Warren is not an amazing writer, and I don't like the framing of the book. But there's enough good stuff in here to justify a listen.
You might expect this to be a pretty hokey book: hypnosis, lucid dreaming, brain waves, biofeedback. A lot of it has a weird new-agey reputation. But that's exactly the point: there's perfectly good science behind all of this, even if many of the practitioners don't know it. To take one example: Warren goes to one of the world's foremost hypnotists, a man in his 80s (I think, it's been a little while since I finished the book) who used to be a university psychology researcher. He demos hypnosis very effectively and explains the simple relationship between easily measured brain waves and subjective consciousnesses.
Again, this is not a perfect book--too much of it is Warren self-indulgently reporting his experiences doing things like lucid dreaming seminars in Hawaii--but I don't know of a better one right now for explaining brain states. If you like Radiolab type stuff, give this book a try.
In both the professional reviews and the user reviews here, everyone seems to be impressed by Gates' candor and even-handedness. If I agreed, I wouldn't bother cluttering the site with another me too review, but I don't. To be sure, Gates takes us behind closed doors, both of the Pentagon and the White House, and is open about those he disliked, most often members of Congress. But in Gates's telling, very serious people are always very serious, and most leaders (especially himself) just love the troops and always find visiting wounded soldiers the most heartwarming of experiences. I kept thinking of the anecdote in Leibovitch's This Town in which Richard Holbrooke told Obama that he faced a momentous decision comparable to Johnson's over Vietnam, to which the president apparently responded "do people really talk like that?" In Gates' Washington, they do.
It's not that I didn't enjoy the book, or that I don't recommend it. I enjoyed listening to it, and found myself eagerly turning it on whenever I had downtime, which is really my standard for a good audiobook. More than anything else, it takes you back to a strange period of our recent history, when whether or not to support "the surge" was the biggest political question of the day. Additionally, Gates offers up a unique vantage point on a number of issues beyond the central themes of the Iraq and Afghan wars and internal reform at the Pentagon, from the repeal of DADT to negotiating missile defense with Russia. I do think at times the book felt repetitious, and I would have preferred it have been shorter. A note on the narration: it's slow. I recommend listening at 1.5X speed.
What follows is less a review and more a response to the book:
Ultimately, I found myself generally liking Gates, but still disagreeing with him and somewhat disapproving of his style of leadership. It seems to me that he does not present well and then dismisses the arguments of those he disagrees with. A small example first: on supplying mine resistant vehicles to troops in Iraq, he basically attributes the resistance at the Pentagon to a fear that money spent on MRAPs would mean less available for other expensive procurement programs. I don't doubt that this was a factor, and ultimately I think Gates was largely correct about the value of MRAPs, but there are many strong arguments that the enormous investment in them was a boondoggle with a little payoff and that the process was mismanaged. But if there's one group of critics that Gates seems to enjoy dismissing altogether, it's members of Congress, especially democrats. Again, I don't entirely disagree with him that many congressmen played politics with war funding bills, but it also seemed to me that when these congressmen grandstanded over being lied to by the Bush administration and even military leaders, they had a lot to point to. Obviously there was the WMD claim of 2003 (a topic Gates glosses over early in the book, saying he too, as an ex-head of the CIA, believed what he'd read in the newspaper), but beyond that there was the constant refrain that yes we were winning and no the administration had not underestimated the troop requirements, right up to the start of the surge.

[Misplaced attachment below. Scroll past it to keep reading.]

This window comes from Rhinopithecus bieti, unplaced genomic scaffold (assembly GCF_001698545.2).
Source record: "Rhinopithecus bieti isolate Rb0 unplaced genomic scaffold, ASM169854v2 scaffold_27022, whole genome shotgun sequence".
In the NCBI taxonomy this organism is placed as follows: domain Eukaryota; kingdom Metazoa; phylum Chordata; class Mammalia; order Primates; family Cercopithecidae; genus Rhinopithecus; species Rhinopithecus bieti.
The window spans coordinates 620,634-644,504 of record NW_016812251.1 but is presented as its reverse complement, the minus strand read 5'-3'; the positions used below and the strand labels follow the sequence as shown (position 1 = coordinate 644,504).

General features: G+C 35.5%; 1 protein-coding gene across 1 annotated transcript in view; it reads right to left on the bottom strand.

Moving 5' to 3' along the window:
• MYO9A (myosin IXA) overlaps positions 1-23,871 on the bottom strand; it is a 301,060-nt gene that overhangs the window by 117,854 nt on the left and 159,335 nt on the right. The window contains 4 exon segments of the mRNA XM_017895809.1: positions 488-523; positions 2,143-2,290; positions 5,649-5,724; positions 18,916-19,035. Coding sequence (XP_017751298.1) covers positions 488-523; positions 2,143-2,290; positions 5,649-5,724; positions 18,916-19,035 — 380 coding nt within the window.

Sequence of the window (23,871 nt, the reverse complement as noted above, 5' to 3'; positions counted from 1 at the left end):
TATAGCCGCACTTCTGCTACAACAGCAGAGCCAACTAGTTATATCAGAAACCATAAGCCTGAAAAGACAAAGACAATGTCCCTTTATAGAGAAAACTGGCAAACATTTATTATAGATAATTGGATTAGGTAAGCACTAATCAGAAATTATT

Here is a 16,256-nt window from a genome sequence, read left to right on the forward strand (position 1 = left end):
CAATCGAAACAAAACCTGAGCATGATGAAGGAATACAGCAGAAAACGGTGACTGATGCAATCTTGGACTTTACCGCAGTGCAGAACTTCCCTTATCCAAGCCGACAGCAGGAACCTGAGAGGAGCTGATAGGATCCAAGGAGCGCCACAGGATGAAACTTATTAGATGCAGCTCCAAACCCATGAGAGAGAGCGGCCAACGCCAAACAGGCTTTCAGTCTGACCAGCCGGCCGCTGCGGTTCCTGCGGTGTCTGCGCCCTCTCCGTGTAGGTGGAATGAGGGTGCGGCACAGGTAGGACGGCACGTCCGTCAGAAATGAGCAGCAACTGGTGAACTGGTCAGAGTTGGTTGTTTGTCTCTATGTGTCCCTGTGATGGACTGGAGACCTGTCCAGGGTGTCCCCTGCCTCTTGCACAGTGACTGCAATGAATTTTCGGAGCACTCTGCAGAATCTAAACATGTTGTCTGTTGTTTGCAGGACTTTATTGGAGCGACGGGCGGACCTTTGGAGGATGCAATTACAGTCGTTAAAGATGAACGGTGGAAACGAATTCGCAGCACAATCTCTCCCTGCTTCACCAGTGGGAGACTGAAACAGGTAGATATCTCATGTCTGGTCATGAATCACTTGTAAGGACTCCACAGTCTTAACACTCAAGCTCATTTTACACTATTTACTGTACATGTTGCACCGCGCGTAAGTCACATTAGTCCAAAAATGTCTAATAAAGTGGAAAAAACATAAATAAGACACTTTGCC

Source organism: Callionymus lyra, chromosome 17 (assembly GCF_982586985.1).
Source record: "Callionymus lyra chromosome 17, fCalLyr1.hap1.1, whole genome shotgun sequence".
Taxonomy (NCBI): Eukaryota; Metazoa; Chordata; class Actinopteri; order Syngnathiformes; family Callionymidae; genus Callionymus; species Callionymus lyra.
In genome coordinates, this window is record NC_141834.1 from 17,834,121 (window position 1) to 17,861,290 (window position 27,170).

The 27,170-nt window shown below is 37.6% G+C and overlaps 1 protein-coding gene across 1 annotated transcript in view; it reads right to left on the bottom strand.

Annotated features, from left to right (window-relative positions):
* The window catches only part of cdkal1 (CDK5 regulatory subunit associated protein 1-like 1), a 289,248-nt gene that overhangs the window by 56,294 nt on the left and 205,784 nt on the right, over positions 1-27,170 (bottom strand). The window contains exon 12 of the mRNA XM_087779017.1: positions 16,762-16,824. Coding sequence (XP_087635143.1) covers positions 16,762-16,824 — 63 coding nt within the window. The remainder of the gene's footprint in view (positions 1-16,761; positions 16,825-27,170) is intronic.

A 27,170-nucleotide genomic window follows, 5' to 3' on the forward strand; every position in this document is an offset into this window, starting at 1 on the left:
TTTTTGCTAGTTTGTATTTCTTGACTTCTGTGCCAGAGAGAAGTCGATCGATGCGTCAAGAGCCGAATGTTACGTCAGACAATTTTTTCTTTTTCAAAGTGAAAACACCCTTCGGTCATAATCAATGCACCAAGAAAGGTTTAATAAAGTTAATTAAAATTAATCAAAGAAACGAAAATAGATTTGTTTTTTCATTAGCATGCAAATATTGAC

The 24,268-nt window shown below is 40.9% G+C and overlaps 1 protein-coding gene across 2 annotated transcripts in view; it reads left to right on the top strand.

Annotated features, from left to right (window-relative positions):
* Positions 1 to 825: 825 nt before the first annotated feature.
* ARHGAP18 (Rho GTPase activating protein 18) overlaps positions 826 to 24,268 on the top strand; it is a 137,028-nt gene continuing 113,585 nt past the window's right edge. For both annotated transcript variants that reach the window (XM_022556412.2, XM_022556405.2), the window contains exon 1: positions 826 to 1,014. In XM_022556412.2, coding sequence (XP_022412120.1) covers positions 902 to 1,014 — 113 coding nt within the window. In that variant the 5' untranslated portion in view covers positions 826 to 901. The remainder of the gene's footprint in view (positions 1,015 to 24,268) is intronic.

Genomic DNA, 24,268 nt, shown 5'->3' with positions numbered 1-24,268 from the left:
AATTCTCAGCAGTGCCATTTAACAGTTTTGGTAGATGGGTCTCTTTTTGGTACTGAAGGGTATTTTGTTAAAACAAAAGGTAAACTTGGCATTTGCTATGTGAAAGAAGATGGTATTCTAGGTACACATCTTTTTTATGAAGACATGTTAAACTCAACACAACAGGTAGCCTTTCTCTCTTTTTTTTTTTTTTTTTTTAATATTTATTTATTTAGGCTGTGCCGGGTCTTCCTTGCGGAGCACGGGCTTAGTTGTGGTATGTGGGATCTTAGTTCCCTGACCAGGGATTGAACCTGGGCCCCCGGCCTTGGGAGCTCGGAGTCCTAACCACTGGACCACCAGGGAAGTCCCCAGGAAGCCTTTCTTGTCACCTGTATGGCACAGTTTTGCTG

If there's one thing Gates seems to hold dear (besides the troops, who he cares about more than anything, has he mentioned that recently?) it's being a team player and never ever leaking anything--leakers are a pestilence, and generals and admirals who publicly disagree with administration strategy are almost as bad. In differentiating himself from his predecessor, Rumsfeld, Gates makes clear that he welcomes vigorous debate before a decision, but that after a decision is made, he expects that subordinates either publicly support it fully or quit. I agree this can be appropriate on some matters (at its best, the view is Lincolnesque), but applied too broadly it seems to me to justify the very behavior by congressmen (using hearings to score political points rather than to honestly gather information) that Gates abhors. It also encourages the insular group think that led us into war in the first place. I got the sense from that book that Gates' big advantage over other Bushies was that he was just plain smarter, and was more often right for that reason. But in many ways he was no more open to opposing views than was Cheney.